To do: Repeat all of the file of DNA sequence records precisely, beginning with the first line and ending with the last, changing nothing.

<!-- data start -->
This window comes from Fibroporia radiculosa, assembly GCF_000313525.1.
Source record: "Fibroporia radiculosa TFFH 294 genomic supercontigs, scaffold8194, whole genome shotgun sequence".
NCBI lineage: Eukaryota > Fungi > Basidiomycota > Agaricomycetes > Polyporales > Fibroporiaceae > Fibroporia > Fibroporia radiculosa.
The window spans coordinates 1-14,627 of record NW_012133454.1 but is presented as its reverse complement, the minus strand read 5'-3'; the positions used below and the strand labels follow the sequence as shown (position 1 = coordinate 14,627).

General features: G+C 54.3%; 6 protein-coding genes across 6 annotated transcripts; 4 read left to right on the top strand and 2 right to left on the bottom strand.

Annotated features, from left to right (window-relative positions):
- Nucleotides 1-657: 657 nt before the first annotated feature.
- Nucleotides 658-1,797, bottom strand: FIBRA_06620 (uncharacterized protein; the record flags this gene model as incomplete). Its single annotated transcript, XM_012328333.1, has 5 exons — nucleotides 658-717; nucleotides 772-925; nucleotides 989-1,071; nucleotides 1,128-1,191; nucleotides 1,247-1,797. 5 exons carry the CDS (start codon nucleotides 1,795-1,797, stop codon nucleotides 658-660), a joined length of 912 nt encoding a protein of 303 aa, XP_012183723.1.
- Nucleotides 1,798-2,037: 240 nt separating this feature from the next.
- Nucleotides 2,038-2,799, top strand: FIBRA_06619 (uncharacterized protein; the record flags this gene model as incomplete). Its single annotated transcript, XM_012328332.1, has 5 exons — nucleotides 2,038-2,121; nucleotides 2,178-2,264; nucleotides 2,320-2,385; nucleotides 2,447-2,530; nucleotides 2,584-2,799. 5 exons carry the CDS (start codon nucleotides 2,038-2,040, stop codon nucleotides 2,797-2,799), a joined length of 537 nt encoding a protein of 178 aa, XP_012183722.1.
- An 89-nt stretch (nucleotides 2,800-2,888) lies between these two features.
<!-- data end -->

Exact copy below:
This window comes from Fibroporia radiculosa, assembly GCF_000313525.1.
Source record: "Fibroporia radiculosa TFFH 294 genomic supercontigs, scaffold8194, whole genome shotgun sequence".
NCBI lineage: Eukaryota > Fungi > Basidiomycota > Agaricomycetes > Polyporales > Fibroporiaceae > Fibroporia > Fibroporia radiculosa.
The window spans coordinates 1-14,627 of record NW_012133454.1 but is presented as its reverse complement, the minus strand read 5'-3'; the positions used below and the strand labels follow the sequence as shown (position 1 = coordinate 14,627).

General features: G+C 54.3%; 6 protein-coding genes across 6 annotated transcripts; 4 read left to right on the top strand and 2 right to left on the bottom strand.

Annotated features, from left to right (window-relative positions):
- Nucleotides 1-657: 657 nt before the first annotated feature.
- Nucleotides 658-1,797, bottom strand: FIBRA_06620 (uncharacterized protein; the record flags this gene model as incomplete). Its single annotated transcript, XM_012328333.1, has 5 exons — nucleotides 658-717; nucleotides 772-925; nucleotides 989-1,071; nucleotides 1,128-1,191; nucleotides 1,247-1,797. 5 exons carry the CDS (start codon nucleotides 1,795-1,797, stop codon nucleotides 658-660), a joined length of 912 nt encoding a protein of 303 aa, XP_012183723.1.
- Nucleotides 1,798-2,037: 240 nt separating this feature from the next.
- Nucleotides 2,038-2,799, top strand: FIBRA_06619 (uncharacterized protein; the record flags this gene model as incomplete). Its single annotated transcript, XM_012328332.1, has 5 exons — nucleotides 2,038-2,121; nucleotides 2,178-2,264; nucleotides 2,320-2,385; nucleotides 2,447-2,530; nucleotides 2,584-2,799. 5 exons carry the CDS (start codon nucleotides 2,038-2,040, stop codon nucleotides 2,797-2,799), a joined length of 537 nt encoding a protein of 178 aa, XP_012183722.1.
- An 89-nt stretch (nucleotides 2,800-2,888) lies between these two features.